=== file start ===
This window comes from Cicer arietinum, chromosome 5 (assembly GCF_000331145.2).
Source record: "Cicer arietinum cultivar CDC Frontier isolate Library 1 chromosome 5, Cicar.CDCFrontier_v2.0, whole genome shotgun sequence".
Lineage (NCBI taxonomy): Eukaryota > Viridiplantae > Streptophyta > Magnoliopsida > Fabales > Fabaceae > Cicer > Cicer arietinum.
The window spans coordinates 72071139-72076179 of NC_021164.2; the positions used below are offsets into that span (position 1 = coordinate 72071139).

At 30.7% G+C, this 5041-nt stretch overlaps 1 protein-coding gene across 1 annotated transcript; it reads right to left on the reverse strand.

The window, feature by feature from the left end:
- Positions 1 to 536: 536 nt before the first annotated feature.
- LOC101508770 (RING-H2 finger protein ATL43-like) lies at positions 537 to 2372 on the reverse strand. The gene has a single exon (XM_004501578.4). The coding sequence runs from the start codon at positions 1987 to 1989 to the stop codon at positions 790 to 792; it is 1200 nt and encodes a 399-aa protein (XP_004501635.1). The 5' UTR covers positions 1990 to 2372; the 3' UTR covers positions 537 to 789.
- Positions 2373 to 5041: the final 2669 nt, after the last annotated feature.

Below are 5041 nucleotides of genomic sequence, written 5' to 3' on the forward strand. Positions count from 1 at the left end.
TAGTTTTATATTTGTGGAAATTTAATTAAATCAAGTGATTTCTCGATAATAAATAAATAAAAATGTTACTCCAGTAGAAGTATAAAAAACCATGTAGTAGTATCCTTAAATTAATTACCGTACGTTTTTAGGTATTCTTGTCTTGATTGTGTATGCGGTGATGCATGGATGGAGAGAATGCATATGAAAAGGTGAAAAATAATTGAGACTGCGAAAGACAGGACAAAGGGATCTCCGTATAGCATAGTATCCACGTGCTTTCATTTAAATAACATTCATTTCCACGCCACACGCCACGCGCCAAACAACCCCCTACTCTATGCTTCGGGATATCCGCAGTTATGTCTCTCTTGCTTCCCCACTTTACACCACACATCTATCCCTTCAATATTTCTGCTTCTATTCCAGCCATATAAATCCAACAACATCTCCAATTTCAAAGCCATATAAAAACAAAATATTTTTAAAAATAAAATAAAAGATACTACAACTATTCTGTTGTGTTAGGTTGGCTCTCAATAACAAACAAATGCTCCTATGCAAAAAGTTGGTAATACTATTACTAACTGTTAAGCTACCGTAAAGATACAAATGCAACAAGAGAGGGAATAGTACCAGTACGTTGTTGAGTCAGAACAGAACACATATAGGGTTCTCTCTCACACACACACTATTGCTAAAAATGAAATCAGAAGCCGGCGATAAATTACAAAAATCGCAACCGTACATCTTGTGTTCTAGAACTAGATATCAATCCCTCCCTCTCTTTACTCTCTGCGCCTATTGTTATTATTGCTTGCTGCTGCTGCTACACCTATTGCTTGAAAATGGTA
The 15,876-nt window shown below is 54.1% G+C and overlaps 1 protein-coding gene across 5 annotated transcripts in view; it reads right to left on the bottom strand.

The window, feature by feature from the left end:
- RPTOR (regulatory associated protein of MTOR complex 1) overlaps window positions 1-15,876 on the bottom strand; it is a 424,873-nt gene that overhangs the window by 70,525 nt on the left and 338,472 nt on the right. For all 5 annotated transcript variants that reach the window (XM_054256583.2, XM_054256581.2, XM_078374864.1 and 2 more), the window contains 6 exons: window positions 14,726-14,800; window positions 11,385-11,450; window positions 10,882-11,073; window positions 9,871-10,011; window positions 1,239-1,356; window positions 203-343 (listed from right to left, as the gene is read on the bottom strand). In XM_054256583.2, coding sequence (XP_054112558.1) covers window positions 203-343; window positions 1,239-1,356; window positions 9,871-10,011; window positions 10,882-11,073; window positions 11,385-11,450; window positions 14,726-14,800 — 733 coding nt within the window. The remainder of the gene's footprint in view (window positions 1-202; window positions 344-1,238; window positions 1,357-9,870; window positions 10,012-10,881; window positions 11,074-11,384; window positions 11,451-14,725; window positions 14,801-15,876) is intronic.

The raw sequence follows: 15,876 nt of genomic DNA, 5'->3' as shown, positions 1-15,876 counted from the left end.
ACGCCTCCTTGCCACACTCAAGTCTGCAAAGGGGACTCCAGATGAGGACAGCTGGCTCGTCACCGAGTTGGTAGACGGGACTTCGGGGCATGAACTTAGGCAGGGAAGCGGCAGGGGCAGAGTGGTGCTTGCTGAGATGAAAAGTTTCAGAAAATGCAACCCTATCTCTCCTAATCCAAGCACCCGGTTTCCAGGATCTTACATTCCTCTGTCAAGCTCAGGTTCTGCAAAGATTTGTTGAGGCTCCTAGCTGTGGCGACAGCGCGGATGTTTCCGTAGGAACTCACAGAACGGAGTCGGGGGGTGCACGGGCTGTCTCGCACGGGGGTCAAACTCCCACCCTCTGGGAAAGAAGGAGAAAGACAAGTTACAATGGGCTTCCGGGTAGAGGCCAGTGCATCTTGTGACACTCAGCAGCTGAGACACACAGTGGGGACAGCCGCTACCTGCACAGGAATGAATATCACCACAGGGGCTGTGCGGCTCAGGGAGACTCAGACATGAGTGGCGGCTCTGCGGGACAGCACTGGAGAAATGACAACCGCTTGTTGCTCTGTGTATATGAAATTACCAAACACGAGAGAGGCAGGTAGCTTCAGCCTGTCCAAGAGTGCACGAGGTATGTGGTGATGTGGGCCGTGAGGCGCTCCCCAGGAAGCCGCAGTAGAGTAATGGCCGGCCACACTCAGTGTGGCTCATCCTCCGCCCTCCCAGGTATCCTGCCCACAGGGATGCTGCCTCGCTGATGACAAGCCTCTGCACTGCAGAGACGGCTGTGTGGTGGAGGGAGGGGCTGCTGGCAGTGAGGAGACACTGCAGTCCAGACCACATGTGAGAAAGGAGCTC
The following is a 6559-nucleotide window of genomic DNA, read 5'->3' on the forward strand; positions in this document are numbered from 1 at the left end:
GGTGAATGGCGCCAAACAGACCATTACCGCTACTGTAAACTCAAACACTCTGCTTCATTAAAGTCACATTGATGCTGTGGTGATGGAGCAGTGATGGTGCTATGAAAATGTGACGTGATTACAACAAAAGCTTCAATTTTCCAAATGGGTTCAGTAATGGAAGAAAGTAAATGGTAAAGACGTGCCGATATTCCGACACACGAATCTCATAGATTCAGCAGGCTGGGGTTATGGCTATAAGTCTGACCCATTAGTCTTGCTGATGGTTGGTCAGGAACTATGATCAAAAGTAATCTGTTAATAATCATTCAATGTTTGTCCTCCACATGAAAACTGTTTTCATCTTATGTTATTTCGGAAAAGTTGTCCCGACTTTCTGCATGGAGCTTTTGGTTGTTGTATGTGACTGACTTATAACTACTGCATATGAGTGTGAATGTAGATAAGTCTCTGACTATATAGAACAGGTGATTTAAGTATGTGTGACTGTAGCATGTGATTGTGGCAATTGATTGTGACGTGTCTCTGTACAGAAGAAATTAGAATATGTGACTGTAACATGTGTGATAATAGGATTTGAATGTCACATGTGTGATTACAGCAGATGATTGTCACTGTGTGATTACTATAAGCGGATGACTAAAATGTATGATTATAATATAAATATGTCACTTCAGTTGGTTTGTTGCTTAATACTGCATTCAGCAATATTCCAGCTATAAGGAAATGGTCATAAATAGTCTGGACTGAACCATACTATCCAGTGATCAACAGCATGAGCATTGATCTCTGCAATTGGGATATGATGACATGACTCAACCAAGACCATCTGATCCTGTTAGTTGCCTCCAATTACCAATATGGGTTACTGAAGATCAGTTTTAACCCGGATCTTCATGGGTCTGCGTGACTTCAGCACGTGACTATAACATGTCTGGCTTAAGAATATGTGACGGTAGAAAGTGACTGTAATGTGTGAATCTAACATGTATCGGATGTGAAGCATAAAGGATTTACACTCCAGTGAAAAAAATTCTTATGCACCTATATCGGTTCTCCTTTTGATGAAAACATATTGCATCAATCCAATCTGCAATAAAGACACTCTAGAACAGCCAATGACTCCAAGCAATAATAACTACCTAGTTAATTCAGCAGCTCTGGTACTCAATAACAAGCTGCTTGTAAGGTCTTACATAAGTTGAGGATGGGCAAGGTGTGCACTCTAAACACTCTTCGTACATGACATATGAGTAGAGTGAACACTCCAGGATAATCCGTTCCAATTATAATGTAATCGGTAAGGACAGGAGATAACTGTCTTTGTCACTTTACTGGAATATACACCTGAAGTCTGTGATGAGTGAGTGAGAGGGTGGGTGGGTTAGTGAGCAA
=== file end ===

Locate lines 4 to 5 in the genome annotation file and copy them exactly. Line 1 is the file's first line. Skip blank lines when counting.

The window spans coordinates 72071139-72076179 of NC_021164.2; the positions used below are offsets into that span (position 1 = coordinate 72071139).

At 30.7% G+C, this 5041-nt stretch overlaps 1 protein-coding gene across 1 annotated transcript; it reads right to left on the reverse strand.